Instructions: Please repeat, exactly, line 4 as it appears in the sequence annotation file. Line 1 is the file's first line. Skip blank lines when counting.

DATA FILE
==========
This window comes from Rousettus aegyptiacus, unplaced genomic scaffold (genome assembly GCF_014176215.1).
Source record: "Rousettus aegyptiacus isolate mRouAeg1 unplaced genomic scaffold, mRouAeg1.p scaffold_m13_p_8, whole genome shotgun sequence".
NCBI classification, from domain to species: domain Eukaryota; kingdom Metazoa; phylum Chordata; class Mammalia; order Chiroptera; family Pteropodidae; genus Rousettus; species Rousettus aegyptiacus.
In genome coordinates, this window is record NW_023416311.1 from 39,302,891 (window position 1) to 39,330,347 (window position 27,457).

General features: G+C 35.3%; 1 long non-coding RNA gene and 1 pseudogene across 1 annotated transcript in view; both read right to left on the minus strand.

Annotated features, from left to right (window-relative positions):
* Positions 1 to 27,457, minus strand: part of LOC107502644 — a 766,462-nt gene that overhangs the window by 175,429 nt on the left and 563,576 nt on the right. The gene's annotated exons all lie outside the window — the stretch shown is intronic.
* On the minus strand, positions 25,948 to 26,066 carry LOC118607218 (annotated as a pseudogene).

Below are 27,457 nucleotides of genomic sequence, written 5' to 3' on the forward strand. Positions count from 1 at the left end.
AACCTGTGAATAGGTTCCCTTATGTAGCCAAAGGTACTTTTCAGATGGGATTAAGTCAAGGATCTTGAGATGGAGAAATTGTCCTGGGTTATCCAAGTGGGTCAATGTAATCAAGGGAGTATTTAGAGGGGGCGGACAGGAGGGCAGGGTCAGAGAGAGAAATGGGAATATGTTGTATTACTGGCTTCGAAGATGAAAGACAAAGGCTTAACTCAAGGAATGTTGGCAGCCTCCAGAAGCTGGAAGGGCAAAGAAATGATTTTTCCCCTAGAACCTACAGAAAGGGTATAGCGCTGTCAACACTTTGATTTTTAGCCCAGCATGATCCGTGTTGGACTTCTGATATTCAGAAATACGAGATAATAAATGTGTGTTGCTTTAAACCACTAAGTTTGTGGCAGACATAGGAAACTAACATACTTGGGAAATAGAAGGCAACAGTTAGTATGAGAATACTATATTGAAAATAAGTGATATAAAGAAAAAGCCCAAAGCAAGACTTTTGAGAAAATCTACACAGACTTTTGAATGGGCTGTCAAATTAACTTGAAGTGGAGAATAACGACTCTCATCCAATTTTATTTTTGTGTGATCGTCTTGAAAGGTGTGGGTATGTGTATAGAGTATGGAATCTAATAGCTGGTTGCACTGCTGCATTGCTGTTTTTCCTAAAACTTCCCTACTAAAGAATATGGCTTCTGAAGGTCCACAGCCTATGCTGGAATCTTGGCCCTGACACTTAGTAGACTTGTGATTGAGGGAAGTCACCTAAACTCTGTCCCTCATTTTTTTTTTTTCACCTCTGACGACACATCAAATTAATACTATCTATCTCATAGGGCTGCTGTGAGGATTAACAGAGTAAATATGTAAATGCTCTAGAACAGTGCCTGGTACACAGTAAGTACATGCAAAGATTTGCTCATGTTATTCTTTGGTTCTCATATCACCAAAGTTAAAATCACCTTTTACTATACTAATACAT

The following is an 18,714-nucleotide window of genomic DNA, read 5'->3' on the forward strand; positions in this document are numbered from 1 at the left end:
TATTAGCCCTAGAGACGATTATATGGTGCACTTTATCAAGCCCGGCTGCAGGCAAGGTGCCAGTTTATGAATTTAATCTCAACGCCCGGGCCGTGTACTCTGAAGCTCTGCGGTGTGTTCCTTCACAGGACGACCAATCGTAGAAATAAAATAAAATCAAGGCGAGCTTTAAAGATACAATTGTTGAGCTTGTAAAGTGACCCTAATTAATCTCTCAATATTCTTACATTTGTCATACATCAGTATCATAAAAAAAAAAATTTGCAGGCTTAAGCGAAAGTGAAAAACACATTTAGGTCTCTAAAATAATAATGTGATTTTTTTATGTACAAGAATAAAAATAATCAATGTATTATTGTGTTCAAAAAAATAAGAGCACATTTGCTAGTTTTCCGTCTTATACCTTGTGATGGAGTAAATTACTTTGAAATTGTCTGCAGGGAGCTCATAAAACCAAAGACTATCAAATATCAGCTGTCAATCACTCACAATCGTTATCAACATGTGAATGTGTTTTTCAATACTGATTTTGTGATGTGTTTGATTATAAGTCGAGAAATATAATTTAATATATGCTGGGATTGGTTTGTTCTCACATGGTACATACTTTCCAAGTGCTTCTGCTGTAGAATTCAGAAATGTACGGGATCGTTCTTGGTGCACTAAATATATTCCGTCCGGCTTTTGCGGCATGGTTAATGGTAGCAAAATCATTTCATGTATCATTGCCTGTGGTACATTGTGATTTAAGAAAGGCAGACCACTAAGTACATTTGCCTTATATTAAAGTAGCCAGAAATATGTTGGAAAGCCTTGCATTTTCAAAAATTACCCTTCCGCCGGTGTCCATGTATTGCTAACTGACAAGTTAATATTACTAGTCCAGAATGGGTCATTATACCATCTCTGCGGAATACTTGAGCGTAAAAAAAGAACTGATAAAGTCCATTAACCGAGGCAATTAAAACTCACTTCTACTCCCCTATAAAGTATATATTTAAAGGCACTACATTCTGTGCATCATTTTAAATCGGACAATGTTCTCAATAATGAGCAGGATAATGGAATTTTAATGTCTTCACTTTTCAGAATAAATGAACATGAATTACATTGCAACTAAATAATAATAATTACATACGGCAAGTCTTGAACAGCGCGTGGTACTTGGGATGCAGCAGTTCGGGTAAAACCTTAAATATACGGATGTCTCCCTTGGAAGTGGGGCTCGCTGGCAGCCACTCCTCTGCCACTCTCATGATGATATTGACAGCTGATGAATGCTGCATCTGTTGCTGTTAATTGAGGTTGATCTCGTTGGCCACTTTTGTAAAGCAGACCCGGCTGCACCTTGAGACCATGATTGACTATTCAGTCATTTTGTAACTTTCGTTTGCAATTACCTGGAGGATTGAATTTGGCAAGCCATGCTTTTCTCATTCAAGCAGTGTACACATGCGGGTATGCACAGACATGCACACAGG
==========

In genome coordinates, this window is record NW_023416311.1 from 39,302,891 (window position 1) to 39,330,347 (window position 27,457).